This is our farm column from farmer Casey O’Neill. O’Neill is the owner operator of HappyDay Farms north of Laytonville, and a long time advocate for the cannabis community in Mendocino Co; more of his writing can be found here. The opinions expressed in this column are those of the writer. If you would like to submit a letter to the editor feel free to write to [email protected].
At least now when it is warm and sunny we can say “feels like spring”, instead of “my what an unseasonably warm winter this is”. I am hoping on more good rain over the next few days, while also irrigating the crops that have gone in the ground. This week we planted onions and shallots, bringing our storage crop plantings up to full speed.
Potatoes are just beginning to pop up their green leaves in a few places, and with the alliums in the ground we’ve almost filled out one of the garden spaces. It feels good to progress with the planting, though the uncertainty about water is beginning to hedge in again.
Last year the water stress was worse than any in my time as a farmer, and without significant rains in April and May, this year looks to be worse. Our irrigation pond is already down a foot, in small part because of pumping but mostly due to evaporation from the warm, dry, breezy days. With this in mind, bulking up the early harvest storage crops like onions, shallots and potatoes makes sense; they will be out of the ground and off irrigation sooner than longer season crops, allowing us to decide at that point if we have enough water to replant or not.
With the drought last year we were unable to replant beds when spring crops came out, fallowing a dozen rows that would normally have been planted to summer crops or fall brassica. This left us with few offerings available during fall, and we shut down the CSA and farmers market table early. The rains arrived in fall and we were able to plant an abundant winter crop, which has worked out very well, but now we are staring down the potential of another hard water year.
We are scaling back on our cannabis planting due to the market crash, which allows for more bed space for spring crops and will mean a bit more water available for other things during the summer. Tomatoes are always a big summer crop for us, sales are strong at markets and we preserve and can abundant amounts of them for sauces, salsas and other tomato products for sale at the farmstand. Last year we grew almost 3000 pounds of tomatoes, mostly the Cour Di Bue heirlooms from the two hoophouse rows and the Heinz sauce tomatoes.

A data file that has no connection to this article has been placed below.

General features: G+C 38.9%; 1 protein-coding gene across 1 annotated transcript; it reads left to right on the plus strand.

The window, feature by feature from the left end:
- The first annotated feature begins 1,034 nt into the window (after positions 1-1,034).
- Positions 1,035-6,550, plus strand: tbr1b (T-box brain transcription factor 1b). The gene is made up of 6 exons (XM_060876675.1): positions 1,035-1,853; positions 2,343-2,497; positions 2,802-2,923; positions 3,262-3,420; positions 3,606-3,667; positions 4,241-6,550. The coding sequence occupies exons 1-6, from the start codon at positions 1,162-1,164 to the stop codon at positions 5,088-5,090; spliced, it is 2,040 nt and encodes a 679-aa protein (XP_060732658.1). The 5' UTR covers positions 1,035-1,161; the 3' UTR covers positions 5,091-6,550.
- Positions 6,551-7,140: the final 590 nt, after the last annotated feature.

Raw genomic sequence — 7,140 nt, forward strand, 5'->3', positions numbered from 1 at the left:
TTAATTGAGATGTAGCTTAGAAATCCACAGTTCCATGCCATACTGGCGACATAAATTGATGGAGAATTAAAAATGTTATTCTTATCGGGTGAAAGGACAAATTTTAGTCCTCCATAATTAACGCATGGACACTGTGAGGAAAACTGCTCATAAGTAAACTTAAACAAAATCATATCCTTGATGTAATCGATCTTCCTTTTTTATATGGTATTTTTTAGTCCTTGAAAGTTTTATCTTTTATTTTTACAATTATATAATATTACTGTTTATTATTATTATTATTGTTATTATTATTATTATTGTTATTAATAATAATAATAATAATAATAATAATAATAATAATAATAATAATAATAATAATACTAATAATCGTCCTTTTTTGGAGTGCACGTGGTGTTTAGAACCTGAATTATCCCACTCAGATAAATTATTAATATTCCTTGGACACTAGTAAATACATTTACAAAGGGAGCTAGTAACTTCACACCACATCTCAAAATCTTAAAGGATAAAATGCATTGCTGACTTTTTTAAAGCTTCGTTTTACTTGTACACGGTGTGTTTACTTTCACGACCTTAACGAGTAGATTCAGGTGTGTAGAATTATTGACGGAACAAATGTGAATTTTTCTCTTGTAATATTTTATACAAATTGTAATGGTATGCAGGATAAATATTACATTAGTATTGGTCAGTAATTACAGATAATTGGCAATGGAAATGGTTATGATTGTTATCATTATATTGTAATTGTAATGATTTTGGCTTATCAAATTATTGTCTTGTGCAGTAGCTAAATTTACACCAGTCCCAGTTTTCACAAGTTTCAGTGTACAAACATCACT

In addition to the work of prepping beds and planting spring crops, we welcomed our first batch of meat birds, and 40 new laying hen chicks onto the farm this week. After more than a decade, working with poultry has become pretty routine, part of a repeated process that I know well. Fresh straw in the brooder, heat mats for warmth, scrub out the waterers and fill the feeders.
We also got three lambs this week, which is the first time I’ve tried working with ruminants. All was well for the first couple days, they were kept in a small pen and moved a few times a day to fresh forage. Then we tried to let them out into a larger enclosure surrounded by electric fencing, and all hell broke loose. The first one to touch the electric jumped forward into it instead of backing away from it, and all three broke through and ran up the hill and onto the county road.
Sheep can cover ground pretty fast when the want to, and within a few minutes they were halfway up the road to the old ranch a few parcels over. One of our friends had just arrived with the intention of working with Amber on our website, when she found herself pressed into service driving the pickup to help us chase the sheep.
After several mad dashes back and forth across open range, sprinting to cut them off when they angled the wrong way, we managed to get them into the fencing at the ranch. Things seemed like they had settled down, and we gave them space hoping they would come to the barn at dusk and we could pen them up for the night. Alas, this was not to be the case, as they escaped from the ranch and were spotted on a neighbor’s driveway to the North.
We spent the next day working to corral them, with great frustration and much feelings of failure on my part. It has helped that a number of folks in the community have shared their stories of chasing escaped sheep, but it has still been hard to accept the feelings of inadequacy that have come from this new attempted endeavor.
I remind myself that any new journey in farming will have failures and learning experiences, but I have never felt so unprepared as I did when I watched those sheep go right through the electric and sprint up to the main road. I realize now why sheep ranchers always had working dogs and appropriate infrastructure for containing them, and it is clear to me that if this is a route I want to pursue, I have much more to learn and much work to do.
Overall, it has been a humbling few days, with lessons around methodology and hubris that have been a rollercoaster. This has caused me to question myself in uncomfortable ways, and to feel frustration that has added to the stress of the season at a time when I did not expect it and had little emotional bandwidth available to deal with it. I am glad for a moment of reflection, for a steadying of my psyche to continue the process. As always, much love and great success to you on your journey!